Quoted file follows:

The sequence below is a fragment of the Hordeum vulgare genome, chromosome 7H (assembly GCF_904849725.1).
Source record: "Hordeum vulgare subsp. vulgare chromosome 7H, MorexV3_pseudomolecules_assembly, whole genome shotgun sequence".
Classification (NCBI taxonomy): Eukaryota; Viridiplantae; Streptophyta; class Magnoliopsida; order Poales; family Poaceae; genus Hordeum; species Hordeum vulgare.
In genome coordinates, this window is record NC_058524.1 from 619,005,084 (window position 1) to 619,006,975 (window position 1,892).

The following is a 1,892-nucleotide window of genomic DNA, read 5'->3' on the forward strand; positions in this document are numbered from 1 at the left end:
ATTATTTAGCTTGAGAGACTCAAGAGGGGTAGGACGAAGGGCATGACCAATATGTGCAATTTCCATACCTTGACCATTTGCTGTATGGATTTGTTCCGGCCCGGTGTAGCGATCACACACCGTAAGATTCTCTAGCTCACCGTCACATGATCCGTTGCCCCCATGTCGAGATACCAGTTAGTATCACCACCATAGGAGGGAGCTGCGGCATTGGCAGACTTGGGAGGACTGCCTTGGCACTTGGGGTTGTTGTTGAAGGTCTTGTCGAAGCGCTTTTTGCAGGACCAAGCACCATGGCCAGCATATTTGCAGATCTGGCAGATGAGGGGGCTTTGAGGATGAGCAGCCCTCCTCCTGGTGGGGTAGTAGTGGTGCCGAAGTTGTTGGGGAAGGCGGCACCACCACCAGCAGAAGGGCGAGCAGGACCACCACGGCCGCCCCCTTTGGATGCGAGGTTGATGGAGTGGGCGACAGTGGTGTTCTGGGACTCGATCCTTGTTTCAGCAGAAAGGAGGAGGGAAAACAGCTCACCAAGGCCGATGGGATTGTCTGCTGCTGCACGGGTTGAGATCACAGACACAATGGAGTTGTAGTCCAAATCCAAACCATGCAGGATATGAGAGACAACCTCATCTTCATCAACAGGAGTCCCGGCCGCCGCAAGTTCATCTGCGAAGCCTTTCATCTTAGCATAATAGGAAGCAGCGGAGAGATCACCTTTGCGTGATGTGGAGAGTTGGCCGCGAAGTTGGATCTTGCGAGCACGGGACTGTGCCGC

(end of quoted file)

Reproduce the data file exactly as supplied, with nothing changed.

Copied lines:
The sequence below is a fragment of the Hordeum vulgare genome, chromosome 7H (assembly GCF_904849725.1).
Source record: "Hordeum vulgare subsp. vulgare chromosome 7H, MorexV3_pseudomolecules_assembly, whole genome shotgun sequence".
Classification (NCBI taxonomy): Eukaryota; Viridiplantae; Streptophyta; class Magnoliopsida; order Poales; family Poaceae; genus Hordeum; species Hordeum vulgare.
In genome coordinates, this window is record NC_058524.1 from 619,005,084 (window position 1) to 619,006,975 (window position 1,892).

The following is a 1,892-nucleotide window of genomic DNA, read 5'->3' on the forward strand; positions in this document are numbered from 1 at the left end:
ATTATTTAGCTTGAGAGACTCAAGAGGGGTAGGACGAAGGGCATGACCAATATGTGCAATTTCCATACCTTGACCATTTGCTGTATGGATTTGTTCCGGCCCGGTGTAGCGATCACACACCGTAAGATTCTCTAGCTCACCGTCACATGATCCGTTGCCCCCATGTCGAGATACCAGTTAGTATCACCACCATAGGAGGGAGCTGCGGCATTGGCAGACTTGGGAGGACTGCCTTGGCACTTGGGGTTGTTGTTGAAGGTCTTGTCGAAGCGCTTTTTGCAGGACCAAGCACCATGGCCAGCATATTTGCAGATCTGGCAGATGAGGGGGCTTTGAGGATGAGCAGCCCTCCTCCTGGTGGGGTAGTAGTGGTGCCGAAGTTGTTGGGGAAGGCGGCACCACCACCAGCAGAAGGGCGAGCAGGACCACCACGGCCGCCCCCTTTGGATGCGAGGTTGATGGAGTGGGCGACAGTGGTGTTCTGGGACTCGATCCTTGTTTCAGCAGAAAGGAGGAGGGAAAACAGCTCACCAAGGCCGATGGGATTGTCTGCTGCTGCACGGGTTGAGATCACAGACACAATGGAGTTGTAGTCCAAATCCAAACCATGCAGGATATGAGAGACAACCTCATCTTCATCAACAGGAGTCCCGGCCGCCGCAAGTTCATCTGCGAAGCCTTTCATCTTAGCATAATAGGAAGCAGCGGAGAGATCACCTTTGCGTGATGTGGAGAGTTGGCCGCGAAGTTGGATCTTGCGAGCACGGGACTGTGCCGC